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Rob Nichols, Ohio Governor John Kasich’s press secretary, warned reporter John Michael Spinelli in a September 24 email that unless Spinelli retracted and apologized for a Pinterest post about Kasich’s tax policies, he would never be permitted to speak to the governor again.
Spinelli provided Media Trackers a copy of the email from Nichols, which Nichols sent from his official governor’s office account. Following is the body of the message from Gov. Kasich’s spokesman, as originally formatted:
if you were drunk and popped off, I can respect that, and you can apologize to me to fix this. but if you want to stand by this, you will never talk to the governor again.
The subject line of Nichols’s email to Spinelli was equally blunt, “retract this or I will never talk to you again.”
Media Trackers contacted Nichols about his threat, asking what prompted the demand for a retraction and apology. We also asked whether Gov. Kasich’s office maintains a formal blacklist of journalists whose opinions preclude them from receiving the same access as obsequious reporters.
Nichols did not respond.
And what of Spinelli’s offending social media post? Although it was certainly opinionated, nothing about the post was lewd, profane, or misleading.
Funny. Ohio’s governor said the state shouldn’t take the Medicaid expansion deal because the feds couldn’t be trusted to pay their promised share into the future. Making seniors pay more property tax because the state decided to stop paying its share to fund tax cuts for people who don’t need them is called transitioning to job creation. Really?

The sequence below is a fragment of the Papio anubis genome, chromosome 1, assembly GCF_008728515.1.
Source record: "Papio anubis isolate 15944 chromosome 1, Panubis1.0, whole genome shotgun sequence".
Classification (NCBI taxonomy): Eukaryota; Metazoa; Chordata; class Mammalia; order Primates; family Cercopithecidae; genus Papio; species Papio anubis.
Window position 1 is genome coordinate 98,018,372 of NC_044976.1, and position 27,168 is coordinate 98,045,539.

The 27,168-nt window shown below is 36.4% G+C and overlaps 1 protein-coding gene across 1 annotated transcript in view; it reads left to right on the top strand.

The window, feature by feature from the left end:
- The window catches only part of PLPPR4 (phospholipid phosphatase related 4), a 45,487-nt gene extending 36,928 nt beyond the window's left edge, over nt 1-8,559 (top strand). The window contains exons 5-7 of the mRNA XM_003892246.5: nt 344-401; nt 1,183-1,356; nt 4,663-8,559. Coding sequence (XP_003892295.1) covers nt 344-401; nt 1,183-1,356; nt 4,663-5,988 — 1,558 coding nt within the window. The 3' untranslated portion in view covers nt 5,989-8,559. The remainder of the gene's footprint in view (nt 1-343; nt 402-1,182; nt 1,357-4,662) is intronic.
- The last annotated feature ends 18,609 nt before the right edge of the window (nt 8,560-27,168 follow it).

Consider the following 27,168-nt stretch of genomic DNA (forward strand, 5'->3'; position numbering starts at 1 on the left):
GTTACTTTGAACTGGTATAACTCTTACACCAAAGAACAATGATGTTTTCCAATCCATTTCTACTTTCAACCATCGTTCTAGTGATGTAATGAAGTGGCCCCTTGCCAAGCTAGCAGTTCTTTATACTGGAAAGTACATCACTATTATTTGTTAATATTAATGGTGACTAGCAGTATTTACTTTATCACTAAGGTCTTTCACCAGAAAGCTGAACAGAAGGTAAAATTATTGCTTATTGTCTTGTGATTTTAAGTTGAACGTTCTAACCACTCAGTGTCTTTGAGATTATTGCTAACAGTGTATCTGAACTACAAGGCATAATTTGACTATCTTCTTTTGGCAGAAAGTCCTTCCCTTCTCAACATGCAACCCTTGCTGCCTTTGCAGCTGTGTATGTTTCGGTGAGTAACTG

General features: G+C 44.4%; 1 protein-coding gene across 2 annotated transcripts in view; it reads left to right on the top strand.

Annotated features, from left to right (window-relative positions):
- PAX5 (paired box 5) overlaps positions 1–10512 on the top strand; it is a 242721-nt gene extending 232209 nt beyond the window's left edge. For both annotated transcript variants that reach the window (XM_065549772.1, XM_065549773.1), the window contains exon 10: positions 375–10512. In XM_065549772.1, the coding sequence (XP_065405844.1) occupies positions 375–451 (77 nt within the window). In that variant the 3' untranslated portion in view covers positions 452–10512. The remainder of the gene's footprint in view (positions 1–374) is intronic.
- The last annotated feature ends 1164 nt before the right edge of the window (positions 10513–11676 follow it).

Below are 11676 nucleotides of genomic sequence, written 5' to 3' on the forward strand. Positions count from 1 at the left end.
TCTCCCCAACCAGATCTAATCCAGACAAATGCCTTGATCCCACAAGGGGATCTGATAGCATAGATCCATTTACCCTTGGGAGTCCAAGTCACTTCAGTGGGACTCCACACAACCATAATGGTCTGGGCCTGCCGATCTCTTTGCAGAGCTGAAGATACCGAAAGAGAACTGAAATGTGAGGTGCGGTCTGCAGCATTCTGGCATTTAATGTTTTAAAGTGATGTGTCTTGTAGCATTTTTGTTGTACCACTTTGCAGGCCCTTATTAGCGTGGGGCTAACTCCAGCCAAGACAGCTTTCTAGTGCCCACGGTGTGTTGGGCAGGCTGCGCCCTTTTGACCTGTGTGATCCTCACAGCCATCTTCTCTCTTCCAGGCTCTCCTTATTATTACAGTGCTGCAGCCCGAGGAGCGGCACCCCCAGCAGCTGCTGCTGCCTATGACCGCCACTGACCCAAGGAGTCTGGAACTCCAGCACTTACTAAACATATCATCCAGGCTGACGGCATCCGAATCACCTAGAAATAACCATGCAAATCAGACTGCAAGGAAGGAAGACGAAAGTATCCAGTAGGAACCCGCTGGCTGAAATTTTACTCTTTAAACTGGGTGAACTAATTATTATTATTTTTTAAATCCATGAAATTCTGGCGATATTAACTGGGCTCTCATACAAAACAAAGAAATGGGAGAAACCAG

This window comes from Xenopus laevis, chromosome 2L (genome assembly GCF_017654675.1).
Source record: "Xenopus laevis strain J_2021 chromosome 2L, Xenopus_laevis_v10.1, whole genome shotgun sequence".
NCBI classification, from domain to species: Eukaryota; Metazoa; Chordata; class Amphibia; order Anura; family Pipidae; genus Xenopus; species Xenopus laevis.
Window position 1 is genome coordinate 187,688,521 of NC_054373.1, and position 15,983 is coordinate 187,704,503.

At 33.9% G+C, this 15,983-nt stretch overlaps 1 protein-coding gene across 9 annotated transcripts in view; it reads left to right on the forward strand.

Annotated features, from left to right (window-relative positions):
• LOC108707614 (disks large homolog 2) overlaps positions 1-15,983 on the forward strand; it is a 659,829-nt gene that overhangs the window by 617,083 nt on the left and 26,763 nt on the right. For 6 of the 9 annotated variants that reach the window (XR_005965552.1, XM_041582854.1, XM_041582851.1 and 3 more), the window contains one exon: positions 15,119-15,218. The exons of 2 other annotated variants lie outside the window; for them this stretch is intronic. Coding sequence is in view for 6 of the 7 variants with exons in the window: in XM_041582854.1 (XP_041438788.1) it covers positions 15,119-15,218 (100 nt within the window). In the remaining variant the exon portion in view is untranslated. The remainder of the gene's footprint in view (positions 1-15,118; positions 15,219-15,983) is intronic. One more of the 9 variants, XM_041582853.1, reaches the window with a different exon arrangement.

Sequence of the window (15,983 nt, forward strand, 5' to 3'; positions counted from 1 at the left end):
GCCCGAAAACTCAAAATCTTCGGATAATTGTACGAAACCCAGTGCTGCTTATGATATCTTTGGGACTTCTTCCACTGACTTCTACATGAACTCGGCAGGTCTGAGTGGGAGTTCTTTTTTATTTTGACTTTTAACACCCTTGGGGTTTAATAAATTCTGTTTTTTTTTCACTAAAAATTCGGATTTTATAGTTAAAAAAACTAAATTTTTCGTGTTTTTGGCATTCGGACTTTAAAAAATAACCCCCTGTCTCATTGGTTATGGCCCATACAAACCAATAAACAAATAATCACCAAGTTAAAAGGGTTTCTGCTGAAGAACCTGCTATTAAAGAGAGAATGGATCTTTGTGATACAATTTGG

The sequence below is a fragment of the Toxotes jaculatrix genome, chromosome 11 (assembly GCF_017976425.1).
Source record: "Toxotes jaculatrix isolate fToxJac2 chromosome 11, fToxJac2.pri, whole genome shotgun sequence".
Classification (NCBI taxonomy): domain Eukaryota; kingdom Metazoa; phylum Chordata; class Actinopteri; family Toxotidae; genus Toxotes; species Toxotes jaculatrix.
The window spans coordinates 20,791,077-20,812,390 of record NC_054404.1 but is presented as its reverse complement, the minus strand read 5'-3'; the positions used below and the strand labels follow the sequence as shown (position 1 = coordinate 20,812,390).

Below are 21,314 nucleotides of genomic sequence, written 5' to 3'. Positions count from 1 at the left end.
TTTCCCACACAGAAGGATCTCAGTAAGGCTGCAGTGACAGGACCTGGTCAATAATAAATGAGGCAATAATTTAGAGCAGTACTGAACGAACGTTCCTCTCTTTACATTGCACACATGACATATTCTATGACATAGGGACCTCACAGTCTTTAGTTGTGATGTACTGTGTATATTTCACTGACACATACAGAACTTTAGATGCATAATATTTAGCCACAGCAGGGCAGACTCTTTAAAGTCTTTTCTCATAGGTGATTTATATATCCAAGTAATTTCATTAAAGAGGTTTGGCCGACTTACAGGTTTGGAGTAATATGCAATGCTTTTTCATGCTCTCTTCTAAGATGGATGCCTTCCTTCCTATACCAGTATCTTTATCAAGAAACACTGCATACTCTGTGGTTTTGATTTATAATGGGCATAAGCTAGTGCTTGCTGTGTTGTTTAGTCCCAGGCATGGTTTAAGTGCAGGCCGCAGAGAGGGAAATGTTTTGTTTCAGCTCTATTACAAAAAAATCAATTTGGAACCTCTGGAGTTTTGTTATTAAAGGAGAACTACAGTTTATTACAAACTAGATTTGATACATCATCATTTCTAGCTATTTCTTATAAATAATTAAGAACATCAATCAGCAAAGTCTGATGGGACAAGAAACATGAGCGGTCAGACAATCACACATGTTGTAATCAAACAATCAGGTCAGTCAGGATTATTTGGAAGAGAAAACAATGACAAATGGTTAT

“What demon got into you last night? Tell me what’s incorrect about it,” Spinelli wrote in a reply to Nichols, according to a September 25 Examiner.com story about the incident.
“For the past 13 years I’ve dedicated my energy and talents to reporting on Ohio news. My production portfolio during this time speaks for itself. From September of 2009 to today, I have published 1,510 reports covering mainly Ohio politics and government, although I also write on national and international topics from time to time,” Spinelli added.
“I spent three years from 2003-2006 as a credentialed Member of the Ohio Statehouse press corps. During this time, I wrote thousands more stories for a Capital Square insider publication not unlike The Hill or Roll Call in coverage of the administration of Gov. Robert Taft and the Ohio legislature.”
“I first met John Kasich in 1977, when he and I were young 20-something Senate staffers,” Spinelli explained to Media Trackers.
“Later, when he was a full fledged congressman, I was working as the Director of Neighborhood Development for the Columbus Area Chamber of Commerce, where my path would cross Kasich’s on various occasions at which community leaders like me and politicians like Kasich would show up for some event,” Spinelli continued. “We would exchange pleasantries and go on our respective ways.”
“The response from Nichols to me, as seen from the perspective of one seasoned and schooled Republican who has been around and seen it all, is that Nichols and others on Team Kasich fear their inevitability may not be inevitable if critics of Kasich can gain traction with voters on just how back [sic] the budget will be to them.”
Spinelli concluded, “Team Kasich understands that while next year’s election is theirs to lose, given Kasich’s incumbency and fundraising prowess from that and the poor name recognition of FitzGerald or Charlie Earl, the recently announced Libertarian candidate, and the uphill fundraising climb this presents, Kasich could be hurt by seniors realizing they’ve been played big time in the budget, as they come to understand that they’ll been a pawn in the game of budgets that raises their taxes, among others, so Gov. Kasich can reduce income taxes for himself and his wealthy special interest friends and benefactors."
This story was originally published at Media Trackers.
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